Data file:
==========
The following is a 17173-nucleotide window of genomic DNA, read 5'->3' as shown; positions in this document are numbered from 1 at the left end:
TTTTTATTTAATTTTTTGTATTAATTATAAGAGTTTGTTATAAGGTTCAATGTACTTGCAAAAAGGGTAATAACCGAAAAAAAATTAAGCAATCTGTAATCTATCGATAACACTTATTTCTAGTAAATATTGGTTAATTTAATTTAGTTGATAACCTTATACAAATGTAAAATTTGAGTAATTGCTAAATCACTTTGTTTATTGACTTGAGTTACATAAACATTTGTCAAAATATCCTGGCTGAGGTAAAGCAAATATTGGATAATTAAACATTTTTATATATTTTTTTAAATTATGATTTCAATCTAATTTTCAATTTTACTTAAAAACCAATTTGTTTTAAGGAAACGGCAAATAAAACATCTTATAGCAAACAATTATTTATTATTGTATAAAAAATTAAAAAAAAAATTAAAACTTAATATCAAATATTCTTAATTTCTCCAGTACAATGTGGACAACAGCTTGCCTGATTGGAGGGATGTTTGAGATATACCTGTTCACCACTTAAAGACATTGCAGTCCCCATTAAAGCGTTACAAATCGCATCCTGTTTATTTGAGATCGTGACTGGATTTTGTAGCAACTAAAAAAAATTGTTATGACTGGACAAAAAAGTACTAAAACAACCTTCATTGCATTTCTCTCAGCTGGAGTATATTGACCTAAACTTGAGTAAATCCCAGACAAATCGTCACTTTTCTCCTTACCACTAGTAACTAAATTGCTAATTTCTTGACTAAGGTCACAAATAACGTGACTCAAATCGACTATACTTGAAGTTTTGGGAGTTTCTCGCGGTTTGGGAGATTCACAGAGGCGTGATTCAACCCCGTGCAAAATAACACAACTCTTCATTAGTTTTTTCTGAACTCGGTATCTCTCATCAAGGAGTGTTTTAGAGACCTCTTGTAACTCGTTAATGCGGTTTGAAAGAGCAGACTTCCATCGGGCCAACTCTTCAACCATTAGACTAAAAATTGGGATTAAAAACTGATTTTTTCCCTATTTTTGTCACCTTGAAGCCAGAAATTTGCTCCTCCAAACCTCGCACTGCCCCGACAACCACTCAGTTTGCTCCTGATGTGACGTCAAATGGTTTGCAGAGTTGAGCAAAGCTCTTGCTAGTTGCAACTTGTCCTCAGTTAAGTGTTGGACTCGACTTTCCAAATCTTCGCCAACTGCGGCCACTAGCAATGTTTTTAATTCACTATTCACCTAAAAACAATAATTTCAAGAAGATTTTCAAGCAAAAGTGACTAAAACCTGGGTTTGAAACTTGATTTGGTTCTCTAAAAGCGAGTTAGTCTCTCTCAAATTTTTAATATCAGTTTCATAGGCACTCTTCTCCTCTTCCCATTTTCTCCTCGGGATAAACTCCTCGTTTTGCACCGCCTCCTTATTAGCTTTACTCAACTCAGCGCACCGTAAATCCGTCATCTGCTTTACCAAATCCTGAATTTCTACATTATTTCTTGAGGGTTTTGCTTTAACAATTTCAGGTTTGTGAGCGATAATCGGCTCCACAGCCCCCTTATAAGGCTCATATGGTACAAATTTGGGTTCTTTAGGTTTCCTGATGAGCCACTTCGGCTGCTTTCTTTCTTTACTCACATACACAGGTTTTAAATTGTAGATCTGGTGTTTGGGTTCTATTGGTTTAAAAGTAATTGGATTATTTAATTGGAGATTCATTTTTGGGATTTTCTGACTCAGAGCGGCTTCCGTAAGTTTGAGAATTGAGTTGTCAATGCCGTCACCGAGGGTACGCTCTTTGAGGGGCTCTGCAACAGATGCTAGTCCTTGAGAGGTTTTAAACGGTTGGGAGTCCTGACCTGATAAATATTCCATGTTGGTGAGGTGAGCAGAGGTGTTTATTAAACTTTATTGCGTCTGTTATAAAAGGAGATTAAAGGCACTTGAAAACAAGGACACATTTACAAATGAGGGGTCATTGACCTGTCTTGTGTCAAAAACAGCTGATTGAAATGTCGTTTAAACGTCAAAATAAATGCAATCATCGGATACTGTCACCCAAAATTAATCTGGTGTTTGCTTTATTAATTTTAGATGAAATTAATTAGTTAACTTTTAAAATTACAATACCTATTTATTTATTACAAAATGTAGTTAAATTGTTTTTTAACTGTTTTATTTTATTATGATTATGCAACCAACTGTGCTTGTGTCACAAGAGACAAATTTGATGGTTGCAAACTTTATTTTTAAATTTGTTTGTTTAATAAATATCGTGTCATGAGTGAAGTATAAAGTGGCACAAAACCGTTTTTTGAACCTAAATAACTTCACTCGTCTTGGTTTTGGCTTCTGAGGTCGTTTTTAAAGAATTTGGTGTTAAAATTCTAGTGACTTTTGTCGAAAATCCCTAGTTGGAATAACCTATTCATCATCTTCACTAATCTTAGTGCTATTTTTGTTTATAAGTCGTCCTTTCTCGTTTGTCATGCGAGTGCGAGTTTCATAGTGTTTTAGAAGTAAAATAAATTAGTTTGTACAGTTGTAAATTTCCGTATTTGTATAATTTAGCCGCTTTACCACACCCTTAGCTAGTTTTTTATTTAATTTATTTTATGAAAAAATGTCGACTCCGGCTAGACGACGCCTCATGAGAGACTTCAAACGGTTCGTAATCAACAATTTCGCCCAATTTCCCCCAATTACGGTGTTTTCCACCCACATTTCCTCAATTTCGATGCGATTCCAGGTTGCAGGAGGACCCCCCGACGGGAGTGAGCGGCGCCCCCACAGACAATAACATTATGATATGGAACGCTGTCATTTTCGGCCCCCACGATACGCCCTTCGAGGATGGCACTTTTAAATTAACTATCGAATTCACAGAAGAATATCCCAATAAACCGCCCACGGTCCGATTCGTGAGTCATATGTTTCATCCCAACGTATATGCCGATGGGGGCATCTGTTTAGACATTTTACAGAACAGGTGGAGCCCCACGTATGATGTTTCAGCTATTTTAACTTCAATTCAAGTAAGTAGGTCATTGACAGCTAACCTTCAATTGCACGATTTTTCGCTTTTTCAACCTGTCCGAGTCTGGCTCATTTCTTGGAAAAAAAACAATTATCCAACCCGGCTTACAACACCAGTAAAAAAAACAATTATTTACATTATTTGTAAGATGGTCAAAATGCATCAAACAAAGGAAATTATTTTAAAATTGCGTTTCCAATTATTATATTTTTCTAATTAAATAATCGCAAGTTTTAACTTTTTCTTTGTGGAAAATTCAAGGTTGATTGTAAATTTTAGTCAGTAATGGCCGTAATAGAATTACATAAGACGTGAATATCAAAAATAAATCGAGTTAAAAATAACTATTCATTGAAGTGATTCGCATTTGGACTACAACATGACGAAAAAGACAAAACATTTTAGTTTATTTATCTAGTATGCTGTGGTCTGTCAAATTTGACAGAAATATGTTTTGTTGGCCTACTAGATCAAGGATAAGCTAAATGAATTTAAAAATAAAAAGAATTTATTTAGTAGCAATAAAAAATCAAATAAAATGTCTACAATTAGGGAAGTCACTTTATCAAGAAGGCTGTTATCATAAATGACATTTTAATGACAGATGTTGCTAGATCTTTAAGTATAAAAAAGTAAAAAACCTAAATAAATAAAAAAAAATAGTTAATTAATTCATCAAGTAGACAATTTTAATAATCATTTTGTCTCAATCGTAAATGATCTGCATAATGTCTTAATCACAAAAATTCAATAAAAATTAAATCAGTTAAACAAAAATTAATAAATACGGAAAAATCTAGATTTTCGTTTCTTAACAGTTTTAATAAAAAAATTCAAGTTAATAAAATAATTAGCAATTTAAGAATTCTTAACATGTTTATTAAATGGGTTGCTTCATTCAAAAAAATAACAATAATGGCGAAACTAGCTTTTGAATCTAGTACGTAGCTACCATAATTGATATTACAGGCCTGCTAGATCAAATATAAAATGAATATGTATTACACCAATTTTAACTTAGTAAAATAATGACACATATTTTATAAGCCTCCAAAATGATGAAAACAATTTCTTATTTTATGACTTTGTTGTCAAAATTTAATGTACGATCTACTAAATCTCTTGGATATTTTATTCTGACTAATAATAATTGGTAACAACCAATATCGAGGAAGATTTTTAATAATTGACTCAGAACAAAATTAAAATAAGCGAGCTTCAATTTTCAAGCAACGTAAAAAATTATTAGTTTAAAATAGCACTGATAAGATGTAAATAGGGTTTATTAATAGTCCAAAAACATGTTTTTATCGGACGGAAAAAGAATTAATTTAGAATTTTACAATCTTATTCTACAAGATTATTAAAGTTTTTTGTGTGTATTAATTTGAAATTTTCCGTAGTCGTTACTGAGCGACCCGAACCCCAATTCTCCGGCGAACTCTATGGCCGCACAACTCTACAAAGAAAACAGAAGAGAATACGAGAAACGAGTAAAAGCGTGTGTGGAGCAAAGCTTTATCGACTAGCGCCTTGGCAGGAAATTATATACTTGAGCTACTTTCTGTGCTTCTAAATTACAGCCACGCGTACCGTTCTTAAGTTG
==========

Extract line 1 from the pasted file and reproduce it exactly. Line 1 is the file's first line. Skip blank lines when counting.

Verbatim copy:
The following is a 17173-nucleotide window of genomic DNA, read 5'->3' as shown; positions in this document are numbered from 1 at the left end: